Irish tenor banjo string damping

Irish tenor banjo string damping

Just got hold of a Deering Goodtime which sounds great.

Question………..do you dampen open strings with your right hand to stop them ringing whilst playing other strings?
Looked at a number of videos and consulted various online tutors but no one seems to mention it.

Any advice would be greatly appreciated.

Re: Irish tenor banjo string damping

No.

Re: Irish tenor banjo string damping

No.

Re: Irish tenor banjo string damping

No
Don’t stick your hand on strings nor bridge, it’s a tone killer
Don’t stick your pinky on the skin, tone killer again
Keep your hand FREE to move fast and easy.

Use open strings to harmonise the melody.

Re: Irish tenor banjo string damping

Thanks for the advice folks.

I think because it is quite loud I am very aware of the other open strings resonating which may not be as obvious to anyone listening.

I do prefer the sound much more when not dampening…..more twangy! Also is a bit easier to play as bobmarlec says….keep it free and easy.

Duly noted and understood!

Re: Irish tenor banjo string damping

I’m not convinced that most players don’t damp (the strings higher than the one they are playing) with their fretting hand, nor am I convinced that most players never anchor their wrist on the head. The last thing I’m sure doesn’t exist is an ideal ITM banjo tone. If you like the tone better when dampening, then I think you should do it, but if not then you shouldn’t. I think it also depends a lot on the banjo that you are playing and how it is set up. One banjo might get a lot more harmonic ringing of the open strings than another one.

I will agree that you almost never see ITM players anchor with the pinky.

Re: Irish tenor banjo string damping

I use both left and right hand to dampen and mute strings. But I have an uncommon technique, as I use a three finger picking approach. This has advantages and disadvantages, like most techniques. But a lot of my dampening is done by intentionally allowing picking fingers to touch picked strings I don’t want to hear resonate too long of a time. Also, I will allow my left hand fingers to touch the G string so that if I accidentally hit it, it will be muted.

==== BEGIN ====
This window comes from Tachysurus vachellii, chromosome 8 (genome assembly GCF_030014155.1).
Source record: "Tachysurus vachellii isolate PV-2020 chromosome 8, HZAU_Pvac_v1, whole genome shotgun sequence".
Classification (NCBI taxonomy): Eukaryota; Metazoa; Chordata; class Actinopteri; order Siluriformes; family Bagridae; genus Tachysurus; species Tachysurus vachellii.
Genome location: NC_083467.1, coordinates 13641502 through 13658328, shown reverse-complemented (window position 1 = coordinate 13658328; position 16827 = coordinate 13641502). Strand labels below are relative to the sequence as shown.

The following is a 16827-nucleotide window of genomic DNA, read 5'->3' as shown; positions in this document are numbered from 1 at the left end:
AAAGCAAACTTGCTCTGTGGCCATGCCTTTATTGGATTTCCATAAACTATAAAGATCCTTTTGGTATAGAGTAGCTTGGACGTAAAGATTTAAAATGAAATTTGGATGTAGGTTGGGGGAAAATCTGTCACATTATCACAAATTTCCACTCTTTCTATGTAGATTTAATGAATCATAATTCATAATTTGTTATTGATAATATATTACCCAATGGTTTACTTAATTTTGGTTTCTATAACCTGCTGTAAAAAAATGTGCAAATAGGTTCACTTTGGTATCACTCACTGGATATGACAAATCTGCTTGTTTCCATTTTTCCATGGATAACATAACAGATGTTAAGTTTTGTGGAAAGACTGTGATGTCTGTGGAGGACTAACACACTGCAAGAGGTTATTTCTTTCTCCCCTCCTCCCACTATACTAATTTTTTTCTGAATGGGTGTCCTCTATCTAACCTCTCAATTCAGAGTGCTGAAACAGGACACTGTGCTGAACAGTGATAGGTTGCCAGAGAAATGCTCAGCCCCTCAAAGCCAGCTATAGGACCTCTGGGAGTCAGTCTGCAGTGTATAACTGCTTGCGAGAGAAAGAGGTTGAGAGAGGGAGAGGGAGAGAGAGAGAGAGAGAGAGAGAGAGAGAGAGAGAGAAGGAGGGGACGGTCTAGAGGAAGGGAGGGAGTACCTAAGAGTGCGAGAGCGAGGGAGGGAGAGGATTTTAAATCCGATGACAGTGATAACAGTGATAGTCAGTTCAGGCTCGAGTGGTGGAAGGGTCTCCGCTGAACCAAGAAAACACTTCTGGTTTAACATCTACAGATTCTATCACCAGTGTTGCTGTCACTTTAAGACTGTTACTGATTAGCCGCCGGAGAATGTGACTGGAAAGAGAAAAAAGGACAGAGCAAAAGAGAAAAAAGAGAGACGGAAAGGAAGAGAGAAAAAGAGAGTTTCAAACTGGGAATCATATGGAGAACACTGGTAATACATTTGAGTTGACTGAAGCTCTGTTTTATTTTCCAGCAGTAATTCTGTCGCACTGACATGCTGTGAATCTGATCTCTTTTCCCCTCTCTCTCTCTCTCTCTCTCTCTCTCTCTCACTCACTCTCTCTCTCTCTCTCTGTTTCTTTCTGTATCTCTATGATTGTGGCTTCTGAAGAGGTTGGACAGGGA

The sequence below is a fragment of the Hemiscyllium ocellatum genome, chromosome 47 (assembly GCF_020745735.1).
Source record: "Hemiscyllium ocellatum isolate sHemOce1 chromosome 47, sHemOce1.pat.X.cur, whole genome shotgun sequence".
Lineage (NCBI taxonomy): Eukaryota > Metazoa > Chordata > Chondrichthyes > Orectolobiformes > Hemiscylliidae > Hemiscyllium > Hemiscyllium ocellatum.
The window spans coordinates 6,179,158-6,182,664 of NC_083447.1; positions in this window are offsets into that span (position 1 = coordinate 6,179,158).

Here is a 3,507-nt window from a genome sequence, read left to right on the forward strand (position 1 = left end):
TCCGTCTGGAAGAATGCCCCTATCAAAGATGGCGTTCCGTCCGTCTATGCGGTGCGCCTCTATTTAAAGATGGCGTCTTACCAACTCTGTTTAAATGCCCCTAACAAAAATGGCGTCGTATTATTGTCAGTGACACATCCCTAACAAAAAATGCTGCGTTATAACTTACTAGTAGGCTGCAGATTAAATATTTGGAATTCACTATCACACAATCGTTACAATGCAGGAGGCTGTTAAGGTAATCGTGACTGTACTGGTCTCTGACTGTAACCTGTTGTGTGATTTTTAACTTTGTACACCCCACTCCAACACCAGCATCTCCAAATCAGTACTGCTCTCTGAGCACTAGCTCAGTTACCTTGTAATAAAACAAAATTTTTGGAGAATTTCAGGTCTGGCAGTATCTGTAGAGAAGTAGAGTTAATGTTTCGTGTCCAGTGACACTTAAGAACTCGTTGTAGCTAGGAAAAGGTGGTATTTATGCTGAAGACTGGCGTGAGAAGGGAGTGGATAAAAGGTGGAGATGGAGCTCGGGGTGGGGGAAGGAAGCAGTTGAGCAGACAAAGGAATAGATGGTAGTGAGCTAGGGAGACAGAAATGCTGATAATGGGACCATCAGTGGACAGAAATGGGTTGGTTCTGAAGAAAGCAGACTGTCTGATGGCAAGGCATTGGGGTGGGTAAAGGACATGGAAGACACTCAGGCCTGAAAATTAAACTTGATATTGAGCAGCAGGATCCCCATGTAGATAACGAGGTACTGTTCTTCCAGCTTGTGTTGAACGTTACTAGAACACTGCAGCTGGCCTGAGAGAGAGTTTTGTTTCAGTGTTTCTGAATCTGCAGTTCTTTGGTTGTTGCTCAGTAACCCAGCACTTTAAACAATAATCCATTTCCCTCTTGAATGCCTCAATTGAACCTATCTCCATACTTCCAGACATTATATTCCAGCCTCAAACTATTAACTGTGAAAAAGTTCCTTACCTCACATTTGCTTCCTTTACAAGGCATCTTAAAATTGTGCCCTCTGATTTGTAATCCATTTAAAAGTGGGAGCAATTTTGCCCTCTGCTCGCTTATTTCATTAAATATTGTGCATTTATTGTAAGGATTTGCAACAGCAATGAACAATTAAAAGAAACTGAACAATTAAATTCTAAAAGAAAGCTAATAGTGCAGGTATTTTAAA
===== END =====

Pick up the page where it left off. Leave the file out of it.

Re: Irish tenor banjo string damping

Sometimes I dampen, even mute, the strings with the heel of my hand on the bridge. I’ve learned (mostly) not to use my finger on the skin. Sometimes I want to let ‘em ring. It’s all about what I want, and what I want others, to hear. To ring through or not, is a choice and I can think if several reasons to dampen and several not to. For sure, dampening can be over done. I’d say that if you can articulate a compelling reason for doing it then go ahead. It’s probably better to apply that idea to any creative variable.

Re: Irish tenor banjo string damping

Horses for courses

If you want dynamic control and some ‘crunch’ then be like Seamus Egan and ignore some of the above posts.

Posted by .

Re: Irish tenor banjo string damping

Rules are for learners, to get rid of bad habits.
Seamus Egan does not ignore rules, he is far beyond these. His dampening is perfectly mastered and I suppose it comes from both hands.

Re: Irish tenor banjo string damping

I don’t see much in the way of individual string damping, but I do see a lot of skin/head damping.

I personally think you get a nasty sound if you don’t damp, but that’s just me. Way too open and ringy. You certainly would if played a 5-string banjo that way.

Re: Irish tenor banjo string damping

1 - my banjo has no resonator
2 - my bridge is lightly damped from behind by a little foam sponge
3 - I dampen (or not) on request with the right hand or with left fingers

Re: Irish tenor banjo string damping

I’m also a five string bluegrass player. I once asked Bela Fleck how he eliminated pick noise and he said, "I’ll tell you but you might not like my answer. I will it away."

Don’t underestimate the power of ‘willing’ away unwanted notes or overtones.

Re: Irish tenor banjo string damping

I use a pipe cleaner between the bridge and the tailpiece to get rid of some unwanted overtones on my goodtime, seems to help.
I like my goodtime a lot as well. Not as loud as some but really easy to play. I put a renaissance head and two foot bridge on there and it sounds great.

Re: Irish tenor banjo string damping

So it seems that the answer may be;

‘You’re damped if you do and damped if you don’t’.

Is damping a matter of choice used when and if the need arises? I certainly have a flexible approach when playing guitar.

There are a variety of tones possible on the Goodtime I have. Damping could be another way of extending the tonal range. But this is all quite subtle and perhaps only really noticeable to me.